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Perceived discrimination experiences and social well-being among midlife and older adult men who have sex with men from the Multicenter AIDS Cohort Study

Meanley, Steven (2017) Perceived discrimination experiences and social well-being among midlife and older adult men who have sex with men from the Multicenter AIDS Cohort Study. Doctoral Dissertation, University of Pittsburgh. (Unpublished)

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Abstract

Many men who have sex with men (MSM) in midlife (40-64 years) and older adulthood (65+ years) have survived a lifetime fighting and advocating for equality given exposures to social discrimination attributed to stigmatized social identities (e.g., sexual orientation, racial/ethnic minority, and HIV-positive status). Few public health research efforts have given attention to how MSM’s exposure and salience of social discrimination across the life course have shaped social well-being in midlife and older age. Three studies were conducted using a cross-sectional healthy aging sub-study of the Multicenter AIDS Cohort Study (MACS). Study 1 explored whether older adulthood, racial/ethnic minorities, and HIV+ serostatus were associated with higher prevalence of any lifetime, any sexuality-related, and multifactorial (number of discrimination types) discrimination. Non-Hispanic Blacks were associated with greater any lifetime discrimination (aOR=1.42, p<0.001) and associated with less sexuality-related discrimination (aOR=0.56, p=0.001) compared to Non-Hispanic Whites. There was a statistically significant interaction associated to multifactorial discrimination between Non-Hispanic Black identity and HIV serostatus (aOR=0.46, p=0.019). Interestingly, no statistically significant differences in discrimination were observed by age cohort. Study 2 examined current internalized homophobia by discrimination exposure and salience. We observed no statistically significant differences in internalized homophobia by any discrimination or salience variables. Study 3 assessed differences in six indicators of social well-being (attachment, social integration, guidance, reassurance of worth, reliable alliance, and opportunity for nurturance) by discrimination exposure and salience. Though the mean scores for social well-being indicators were high overall, both any lifetime discrimination and multifactorial discrimination were negatively associated with indicator scores except opportunity for nurturance. Sexuality-related discrimination was negatively associated with social integration only. Across all discrimination salience variables, participants who reported discrimination and no/low salience exhibited lower scores on social well-being indicators than participants who reported no discrimination. Study 3 extended the public health literature on aging MSM, elucidating the role of salience on discrimination’s relationship to social well-being and that despite social adversity, these men have been able to maintain or achieve high social well-being. Future research should continue exploring midlife and older adult MSM’s resiliencies to identify factors that interrupt the deleterious impact of discrimination on health.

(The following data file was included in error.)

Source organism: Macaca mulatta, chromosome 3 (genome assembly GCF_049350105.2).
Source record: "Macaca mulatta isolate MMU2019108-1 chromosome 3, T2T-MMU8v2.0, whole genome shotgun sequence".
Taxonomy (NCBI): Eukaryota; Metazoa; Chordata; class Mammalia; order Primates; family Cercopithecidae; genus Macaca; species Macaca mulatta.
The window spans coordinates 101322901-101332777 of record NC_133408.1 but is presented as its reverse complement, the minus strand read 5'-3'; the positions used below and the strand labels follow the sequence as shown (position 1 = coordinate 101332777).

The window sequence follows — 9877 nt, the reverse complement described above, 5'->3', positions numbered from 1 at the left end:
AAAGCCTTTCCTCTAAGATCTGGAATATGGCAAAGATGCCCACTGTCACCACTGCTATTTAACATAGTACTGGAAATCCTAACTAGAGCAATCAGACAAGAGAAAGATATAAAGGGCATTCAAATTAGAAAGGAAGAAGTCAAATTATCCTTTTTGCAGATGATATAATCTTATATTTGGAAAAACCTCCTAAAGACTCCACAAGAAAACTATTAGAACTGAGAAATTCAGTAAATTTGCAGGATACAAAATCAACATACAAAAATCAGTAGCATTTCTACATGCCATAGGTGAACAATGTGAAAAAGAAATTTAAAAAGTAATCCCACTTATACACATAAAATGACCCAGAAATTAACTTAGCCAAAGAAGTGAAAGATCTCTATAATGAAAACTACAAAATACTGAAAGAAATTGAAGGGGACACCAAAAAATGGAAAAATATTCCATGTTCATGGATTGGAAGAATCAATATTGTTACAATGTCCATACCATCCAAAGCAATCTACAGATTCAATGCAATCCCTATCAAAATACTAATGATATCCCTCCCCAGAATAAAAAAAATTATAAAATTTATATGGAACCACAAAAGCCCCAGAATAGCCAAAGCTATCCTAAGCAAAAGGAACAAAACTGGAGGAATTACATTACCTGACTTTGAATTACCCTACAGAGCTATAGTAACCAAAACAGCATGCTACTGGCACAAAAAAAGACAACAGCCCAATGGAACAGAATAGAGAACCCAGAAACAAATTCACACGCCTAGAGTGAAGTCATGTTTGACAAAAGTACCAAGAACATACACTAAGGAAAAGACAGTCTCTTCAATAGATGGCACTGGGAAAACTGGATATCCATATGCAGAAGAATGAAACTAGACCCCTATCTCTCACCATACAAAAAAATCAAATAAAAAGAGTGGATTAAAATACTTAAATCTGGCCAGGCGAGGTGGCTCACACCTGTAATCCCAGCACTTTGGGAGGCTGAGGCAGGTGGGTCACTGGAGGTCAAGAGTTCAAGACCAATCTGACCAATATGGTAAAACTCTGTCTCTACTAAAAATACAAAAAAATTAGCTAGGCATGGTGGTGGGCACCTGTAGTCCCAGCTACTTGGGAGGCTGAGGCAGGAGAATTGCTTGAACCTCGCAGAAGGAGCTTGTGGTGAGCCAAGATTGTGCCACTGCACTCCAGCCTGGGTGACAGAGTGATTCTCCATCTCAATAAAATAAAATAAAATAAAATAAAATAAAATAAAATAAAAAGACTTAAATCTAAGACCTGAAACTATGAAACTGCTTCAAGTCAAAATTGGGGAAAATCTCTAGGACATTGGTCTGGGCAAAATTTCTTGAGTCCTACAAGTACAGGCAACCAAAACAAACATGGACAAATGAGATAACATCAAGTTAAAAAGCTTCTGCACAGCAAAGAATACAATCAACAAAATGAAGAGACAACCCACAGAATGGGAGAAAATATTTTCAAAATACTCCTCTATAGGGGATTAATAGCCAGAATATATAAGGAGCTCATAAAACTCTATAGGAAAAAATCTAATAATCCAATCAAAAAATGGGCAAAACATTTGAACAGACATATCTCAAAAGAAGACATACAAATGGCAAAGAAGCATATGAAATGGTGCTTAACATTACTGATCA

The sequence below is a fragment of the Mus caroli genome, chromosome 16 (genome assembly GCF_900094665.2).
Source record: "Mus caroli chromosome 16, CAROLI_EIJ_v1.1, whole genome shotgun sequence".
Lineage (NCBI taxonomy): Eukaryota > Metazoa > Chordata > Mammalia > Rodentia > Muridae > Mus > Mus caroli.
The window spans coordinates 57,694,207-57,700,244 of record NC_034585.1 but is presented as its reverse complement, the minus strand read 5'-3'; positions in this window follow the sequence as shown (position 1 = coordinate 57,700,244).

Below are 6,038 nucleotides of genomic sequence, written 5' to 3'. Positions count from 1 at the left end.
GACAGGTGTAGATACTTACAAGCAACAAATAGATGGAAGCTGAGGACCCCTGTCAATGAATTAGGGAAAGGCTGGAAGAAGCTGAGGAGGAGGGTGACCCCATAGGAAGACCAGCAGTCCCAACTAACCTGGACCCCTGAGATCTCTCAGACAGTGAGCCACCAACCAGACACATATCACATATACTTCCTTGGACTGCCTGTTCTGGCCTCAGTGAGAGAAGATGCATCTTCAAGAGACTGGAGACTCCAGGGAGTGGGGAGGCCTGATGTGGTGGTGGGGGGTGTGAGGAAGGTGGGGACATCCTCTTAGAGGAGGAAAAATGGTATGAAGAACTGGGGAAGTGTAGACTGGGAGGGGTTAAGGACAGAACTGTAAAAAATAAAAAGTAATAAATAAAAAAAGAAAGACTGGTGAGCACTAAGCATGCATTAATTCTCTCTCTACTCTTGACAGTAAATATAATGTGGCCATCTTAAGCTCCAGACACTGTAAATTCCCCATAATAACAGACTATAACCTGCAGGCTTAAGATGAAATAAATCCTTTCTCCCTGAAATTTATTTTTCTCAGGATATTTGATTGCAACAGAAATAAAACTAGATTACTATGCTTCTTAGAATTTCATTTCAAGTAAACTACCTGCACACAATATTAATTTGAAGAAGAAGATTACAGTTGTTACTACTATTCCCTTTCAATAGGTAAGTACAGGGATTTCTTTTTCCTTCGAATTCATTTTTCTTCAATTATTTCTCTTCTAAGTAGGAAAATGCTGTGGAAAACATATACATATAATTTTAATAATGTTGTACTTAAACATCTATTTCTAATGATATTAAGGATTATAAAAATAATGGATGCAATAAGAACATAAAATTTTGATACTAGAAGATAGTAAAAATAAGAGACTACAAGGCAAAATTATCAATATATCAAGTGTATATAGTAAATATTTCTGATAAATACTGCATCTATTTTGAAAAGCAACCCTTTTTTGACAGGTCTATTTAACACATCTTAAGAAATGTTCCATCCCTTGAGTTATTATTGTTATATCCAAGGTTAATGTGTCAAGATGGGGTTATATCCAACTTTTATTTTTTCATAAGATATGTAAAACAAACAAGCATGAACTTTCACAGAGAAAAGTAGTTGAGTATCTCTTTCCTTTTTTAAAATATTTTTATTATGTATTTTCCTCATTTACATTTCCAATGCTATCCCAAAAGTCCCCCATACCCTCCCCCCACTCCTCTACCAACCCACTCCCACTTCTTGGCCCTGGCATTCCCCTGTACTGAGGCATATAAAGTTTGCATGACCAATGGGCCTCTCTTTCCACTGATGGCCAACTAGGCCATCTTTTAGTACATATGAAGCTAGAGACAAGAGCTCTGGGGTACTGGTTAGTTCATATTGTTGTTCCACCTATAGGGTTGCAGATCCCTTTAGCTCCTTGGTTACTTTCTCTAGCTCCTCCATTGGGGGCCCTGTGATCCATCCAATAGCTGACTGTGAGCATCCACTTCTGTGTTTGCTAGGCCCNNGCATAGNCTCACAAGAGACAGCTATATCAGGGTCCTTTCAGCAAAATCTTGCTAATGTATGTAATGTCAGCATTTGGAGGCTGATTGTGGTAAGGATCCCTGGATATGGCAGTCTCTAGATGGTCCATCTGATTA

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Details

Item Type: University of Pittsburgh ETD
Status: Unpublished
Creators/Authors:
CreatorsEmailPitt UsernameORCID
Meanley, Stevenspm76@pitt.eduSPM76
ETD Committee:
TitleMemberEmail AddressPitt UsernameORCID
Committee ChairStall, Ronrstall@pitt.eduRSTALL
Committee MemberEgan, Jamesjee48@pitt.eduJEE48
Committee MemberHawk, Marymary.hawk@pitt.eduMary.Hawk
Committee MemberMatthews, Derrickderrick.matthews@pitt.eduDerrick.Matthews
Committee MemberSilvestre, Anthonytonys@pitt.edutonys
Committee MemberPlankey, Michaelmwp23@georgetown.edu
Date: 26 September 2017
Date Type: Publication
Defense Date: 20 July 2017
Approval Date: 26 September 2017
Submission Date: 18 July 2017
Access Restriction: 1 year -- Restrict access to University of Pittsburgh for a period of 1 year.
Number of Pages: 168
Institution: University of Pittsburgh
Schools and Programs: Graduate School of Public Health > Behavioral and Community Health Sciences
Degree: PhD - Doctor of Philosophy
Thesis Type: Doctoral Dissertation
Refereed: Yes
Uncontrolled Keywords: Discrimination, Aging, Social Well-Being, MSM
Date Deposited: 26 Sep 2017 17:08
Last Modified: 01 Sep 2018 05:15
URI: http://d-scholarship.pitt.edu/id/eprint/32852

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